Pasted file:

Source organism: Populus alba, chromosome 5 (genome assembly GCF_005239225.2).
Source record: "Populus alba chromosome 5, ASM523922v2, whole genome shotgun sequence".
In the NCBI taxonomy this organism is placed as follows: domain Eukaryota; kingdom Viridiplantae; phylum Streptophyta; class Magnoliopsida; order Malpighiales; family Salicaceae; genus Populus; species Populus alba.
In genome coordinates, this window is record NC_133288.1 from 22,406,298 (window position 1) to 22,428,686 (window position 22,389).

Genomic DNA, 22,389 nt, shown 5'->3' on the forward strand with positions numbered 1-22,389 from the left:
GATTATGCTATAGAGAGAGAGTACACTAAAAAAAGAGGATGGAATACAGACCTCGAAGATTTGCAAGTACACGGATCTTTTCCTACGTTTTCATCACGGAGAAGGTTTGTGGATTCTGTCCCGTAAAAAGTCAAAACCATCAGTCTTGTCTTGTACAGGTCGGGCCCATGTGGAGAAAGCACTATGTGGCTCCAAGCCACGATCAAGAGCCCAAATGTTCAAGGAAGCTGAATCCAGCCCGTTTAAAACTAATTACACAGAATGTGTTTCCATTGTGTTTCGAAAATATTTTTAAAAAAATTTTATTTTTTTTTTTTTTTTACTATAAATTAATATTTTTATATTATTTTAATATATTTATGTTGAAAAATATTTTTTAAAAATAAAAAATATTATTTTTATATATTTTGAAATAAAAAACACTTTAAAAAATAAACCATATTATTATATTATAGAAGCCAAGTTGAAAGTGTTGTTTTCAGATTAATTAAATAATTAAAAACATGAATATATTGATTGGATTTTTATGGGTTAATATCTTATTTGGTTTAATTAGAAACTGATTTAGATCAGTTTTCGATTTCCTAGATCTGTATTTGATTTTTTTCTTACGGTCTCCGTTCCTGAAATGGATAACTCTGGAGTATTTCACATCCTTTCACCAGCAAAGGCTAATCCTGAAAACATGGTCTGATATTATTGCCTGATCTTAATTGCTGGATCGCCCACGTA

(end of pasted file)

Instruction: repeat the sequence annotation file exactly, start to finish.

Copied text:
Source organism: Populus alba, chromosome 5 (genome assembly GCF_005239225.2).
Source record: "Populus alba chromosome 5, ASM523922v2, whole genome shotgun sequence".
In the NCBI taxonomy this organism is placed as follows: domain Eukaryota; kingdom Viridiplantae; phylum Streptophyta; class Magnoliopsida; order Malpighiales; family Salicaceae; genus Populus; species Populus alba.
In genome coordinates, this window is record NC_133288.1 from 22,406,298 (window position 1) to 22,428,686 (window position 22,389).

Genomic DNA, 22,389 nt, shown 5'->3' on the forward strand with positions numbered 1-22,389 from the left:
GATTATGCTATAGAGAGAGAGTACACTAAAAAAAGAGGATGGAATACAGACCTCGAAGATTTGCAAGTACACGGATCTTTTCCTACGTTTTCATCACGGAGAAGGTTTGTGGATTCTGTCCCGTAAAAAGTCAAAACCATCAGTCTTGTCTTGTACAGGTCGGGCCCATGTGGAGAAAGCACTATGTGGCTCCAAGCCACGATCAAGAGCCCAAATGTTCAAGGAAGCTGAATCCAGCCCGTTTAAAACTAATTACACAGAATGTGTTTCCATTGTGTTTCGAAAATATTTTTAAAAAAATTTTATTTTTTTTTTTTTTTTACTATAAATTAATATTTTTATATTATTTTAATATATTTATGTTGAAAAATATTTTTTAAAAATAAAAAATATTATTTTTATATATTTTGAAATAAAAAACACTTTAAAAAATAAACCATATTATTATATTATAGAAGCCAAGTTGAAAGTGTTGTTTTCAGATTAATTAAATAATTAAAAACATGAATATATTGATTGGATTTTTATGGGTTAATATCTTATTTGGTTTAATTAGAAACTGATTTAGATCAGTTTTCGATTTCCTAGATCTGTATTTGATTTTTTTCTTACGGTCTCCGTTCCTGAAATGGATAACTCTGGAGTATTTCACATCCTTTCACCAGCAAAGGCTAATCCTGAAAACATGGTCTGATATTATTGCCTGATCTTAATTGCTGGATCGCCCACGTA